Big Screen Shrinking

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NISID HAJARILike stale canapes and bad French, films from Taiwan are now staples of the international festival circuit. Each year seems to produce another spare, painterly elegy to urban anomie that speaks of the island's persistent questions of identity; Western critics routinely hail the works with raves and awards. Such films, however, find a more muted reception at home. At the first annual Taipei Film Festival--which kicks off this Saturday thanks partly to municipal authorities eager to profit from the industry's overseas cachet--only two homegrown features are included among the 38 films on the schedule.Even sadder is the fact that this is about the only place many Taiwan residents may ever see these treasures. The accolades won by auteurs like Hou Hsiao-hsien and Tsai Ming-liang have not translated into box-office success in Taiwan where, as they do elsewhere, Hollywood blockbusters gobble up most of the market. As Taiwan moviegoers look to less rarefied fare for their entertainment, the island's film industry is in danger of collapsing under the weight of its own artistic success.Many directors trace the decline to 1989, when Hou's moving A City of Sadness became the first Taiwan film to win a major international award (a Golden Lion at the Venice Film Festival). Until then the island had churned out nearly 200 films a year--at first mostly cloying romances and then, as Hong Kong shoot-'em-ups began to pack moviehouses across Asia, more hard-edged fare. A City of Sadness signaled the crumbling of political censorship in the former dictatorship. (The film deals with the Kuomintang suppression of native Taiwanese during the postwar years, a once-taboo subject.) It also unleashed a flood of slow-paced, brainy films calculated to appeal to discerning filmgoers in the West and Japan. The Malaysian-born Tsai--often cited as the leading light of the second generation of Taiwan's New Cinema--has in six years crafted an emblematic oeuvre: creepy (and creeping) tableaux, where nearly silent characters eke out their angst in the most mundane of acts. Two of his four atmospheric films have taken home major awards--including The River, which won a 1996 Silver Bear at the Berlin Film Festival.But who's watching? The Variety review of Tsai's most recent production, The Hole, addresses the question in curt yet elegant fashion: Although Tsai's bold vision ... will be compulsive viewing for Asian cinema buffs, [the] film's minimalist dramatics make this a marginal commercial entity internationally. The Hollywood Reporter is even more to the point: At widest, U.S. distribution might be cloistered around art houses in metropolitan areas with significant Asian-American populations. The reach of these prestige projects extends no further in Taiwan itself, where filmgoers have proven themselves as disinterested as their Western counterparts in highbrow, challenging (some would say dull) works. I really prefer American movies because they are very active and emotive, says Taipei restaurant owner Steven Ho. I liked Free Willy.PAGE 1  |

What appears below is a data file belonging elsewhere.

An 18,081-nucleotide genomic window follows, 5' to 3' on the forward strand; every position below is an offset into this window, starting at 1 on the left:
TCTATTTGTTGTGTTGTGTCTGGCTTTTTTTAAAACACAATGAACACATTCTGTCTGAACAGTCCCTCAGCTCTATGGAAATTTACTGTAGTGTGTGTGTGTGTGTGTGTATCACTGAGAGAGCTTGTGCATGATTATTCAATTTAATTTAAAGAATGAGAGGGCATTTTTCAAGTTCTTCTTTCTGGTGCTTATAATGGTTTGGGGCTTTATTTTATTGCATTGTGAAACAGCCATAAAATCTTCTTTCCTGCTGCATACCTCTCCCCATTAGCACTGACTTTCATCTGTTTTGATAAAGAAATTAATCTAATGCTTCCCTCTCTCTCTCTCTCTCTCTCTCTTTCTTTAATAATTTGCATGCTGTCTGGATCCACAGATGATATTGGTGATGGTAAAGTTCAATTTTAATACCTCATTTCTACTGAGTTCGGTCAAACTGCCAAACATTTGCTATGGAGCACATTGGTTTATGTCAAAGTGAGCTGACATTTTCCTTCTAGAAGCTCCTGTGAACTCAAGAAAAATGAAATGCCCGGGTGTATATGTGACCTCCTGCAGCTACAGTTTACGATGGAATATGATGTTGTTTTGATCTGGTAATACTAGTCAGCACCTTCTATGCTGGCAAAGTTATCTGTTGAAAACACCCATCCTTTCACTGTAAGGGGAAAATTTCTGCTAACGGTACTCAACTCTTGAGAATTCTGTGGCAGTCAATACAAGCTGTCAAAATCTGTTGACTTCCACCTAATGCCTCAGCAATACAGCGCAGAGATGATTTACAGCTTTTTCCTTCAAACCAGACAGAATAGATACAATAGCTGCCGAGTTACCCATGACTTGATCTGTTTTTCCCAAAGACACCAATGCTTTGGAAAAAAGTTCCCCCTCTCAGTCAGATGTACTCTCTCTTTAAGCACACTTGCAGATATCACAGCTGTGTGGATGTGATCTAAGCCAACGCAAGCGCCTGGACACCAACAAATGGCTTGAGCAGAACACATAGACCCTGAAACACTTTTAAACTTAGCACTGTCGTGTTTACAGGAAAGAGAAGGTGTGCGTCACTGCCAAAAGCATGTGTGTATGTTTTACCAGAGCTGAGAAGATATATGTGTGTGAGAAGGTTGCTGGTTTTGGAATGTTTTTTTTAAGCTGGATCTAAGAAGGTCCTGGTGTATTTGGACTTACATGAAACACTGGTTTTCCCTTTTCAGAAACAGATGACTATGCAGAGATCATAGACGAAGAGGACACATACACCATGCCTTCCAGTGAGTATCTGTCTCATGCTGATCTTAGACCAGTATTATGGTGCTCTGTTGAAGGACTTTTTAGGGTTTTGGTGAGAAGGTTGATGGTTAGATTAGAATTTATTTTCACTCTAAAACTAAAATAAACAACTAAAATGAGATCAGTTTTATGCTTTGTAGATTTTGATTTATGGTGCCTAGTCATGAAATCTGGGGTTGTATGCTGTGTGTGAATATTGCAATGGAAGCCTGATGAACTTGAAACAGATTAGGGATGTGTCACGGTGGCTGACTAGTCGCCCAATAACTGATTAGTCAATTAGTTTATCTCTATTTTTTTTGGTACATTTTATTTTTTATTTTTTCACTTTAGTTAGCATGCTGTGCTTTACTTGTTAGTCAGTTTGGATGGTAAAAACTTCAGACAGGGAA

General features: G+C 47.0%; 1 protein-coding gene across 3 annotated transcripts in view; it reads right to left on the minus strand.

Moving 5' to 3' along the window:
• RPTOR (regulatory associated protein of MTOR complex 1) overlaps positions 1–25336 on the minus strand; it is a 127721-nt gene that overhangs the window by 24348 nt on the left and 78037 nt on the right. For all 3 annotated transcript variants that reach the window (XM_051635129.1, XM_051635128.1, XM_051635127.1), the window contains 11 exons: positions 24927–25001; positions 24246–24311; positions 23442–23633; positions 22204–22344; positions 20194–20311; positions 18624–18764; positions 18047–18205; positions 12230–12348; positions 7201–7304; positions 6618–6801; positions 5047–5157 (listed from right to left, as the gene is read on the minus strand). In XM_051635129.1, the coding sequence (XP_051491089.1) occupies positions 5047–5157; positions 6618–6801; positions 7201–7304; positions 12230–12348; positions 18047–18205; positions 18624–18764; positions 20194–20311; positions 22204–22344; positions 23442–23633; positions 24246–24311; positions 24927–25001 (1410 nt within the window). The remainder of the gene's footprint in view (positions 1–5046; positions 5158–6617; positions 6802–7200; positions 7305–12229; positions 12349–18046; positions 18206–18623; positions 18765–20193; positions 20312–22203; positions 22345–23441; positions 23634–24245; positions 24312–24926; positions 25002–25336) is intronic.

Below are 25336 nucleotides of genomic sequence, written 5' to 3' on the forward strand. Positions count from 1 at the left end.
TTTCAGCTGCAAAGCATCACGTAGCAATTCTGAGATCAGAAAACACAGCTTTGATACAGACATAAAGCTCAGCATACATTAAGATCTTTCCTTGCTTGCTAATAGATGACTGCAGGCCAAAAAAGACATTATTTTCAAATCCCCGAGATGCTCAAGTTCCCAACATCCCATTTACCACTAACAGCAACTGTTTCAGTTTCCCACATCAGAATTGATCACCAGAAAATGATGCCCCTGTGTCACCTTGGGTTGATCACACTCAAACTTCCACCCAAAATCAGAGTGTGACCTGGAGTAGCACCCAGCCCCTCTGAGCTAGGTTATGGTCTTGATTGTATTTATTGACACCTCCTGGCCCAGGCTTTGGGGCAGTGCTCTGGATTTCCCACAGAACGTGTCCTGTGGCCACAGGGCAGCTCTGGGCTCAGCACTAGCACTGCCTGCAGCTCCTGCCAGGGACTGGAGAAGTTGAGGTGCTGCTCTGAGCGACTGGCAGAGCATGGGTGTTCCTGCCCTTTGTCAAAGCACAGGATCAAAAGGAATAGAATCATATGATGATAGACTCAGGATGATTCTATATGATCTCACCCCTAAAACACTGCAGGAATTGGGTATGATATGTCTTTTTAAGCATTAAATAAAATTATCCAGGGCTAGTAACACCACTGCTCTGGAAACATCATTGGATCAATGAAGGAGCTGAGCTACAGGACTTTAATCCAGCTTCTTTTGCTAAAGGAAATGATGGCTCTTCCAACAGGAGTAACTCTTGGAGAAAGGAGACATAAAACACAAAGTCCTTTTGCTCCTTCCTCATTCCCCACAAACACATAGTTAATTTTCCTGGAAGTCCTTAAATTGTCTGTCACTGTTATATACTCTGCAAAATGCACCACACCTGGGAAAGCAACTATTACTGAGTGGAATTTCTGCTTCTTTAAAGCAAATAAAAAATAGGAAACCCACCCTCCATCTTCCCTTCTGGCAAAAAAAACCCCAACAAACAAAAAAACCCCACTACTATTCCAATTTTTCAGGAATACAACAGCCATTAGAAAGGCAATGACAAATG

The sheer volume of Hollywood product has in turn squeezed local talent off screens. Last year only 29 films were shot in Taiwan; 259 were imported, 95% of those American. The media barons who control distribution across the island have little incentive to direct their profits toward movie producers, especially when video and cable TV have eaten away at theater audiences. Businessmen are not willing to spend money on production, but only on setting up more cable networks, says filmmaker Chen Kuo-fu, festival director of this year's tff. Government funding cannot make up the difference. Authorities sponsor 10 local films each year with grants of $290,000 apiece. Officials also say they are planning to earmark two Taipei theaters for screening local fare only. But the demands of filmmakers like Chen and Tsai's longtime producer, Peggy Chiao, go well beyond financial support. The government never had a very clear policy of dealing with the film industry, complains Chiao. They are not able to deal with films as culture, or even as business. Both Chiao and Chen call for authorities to sponsor a national film school, as well as a commission composed of filmmakers, critics and academics to select worthy projects.At the same time, filmmakers have begun to seek out new sources of funding and distribution on their own--signing up European and Japanese backers, as Tsai did to finance The Hole; promoting the use of dual-ticket coupons in theaters that show both Taiwanese and Hollywood movies; lobbying for more local content on public television. But few are optimistic, even given the new festival. The whole thing is going to disappear unless it is a big success this year, which I doubt, predicts Chiao. Sadly, Taiwan's glittering art films may not be far behind.  |  PAGE 2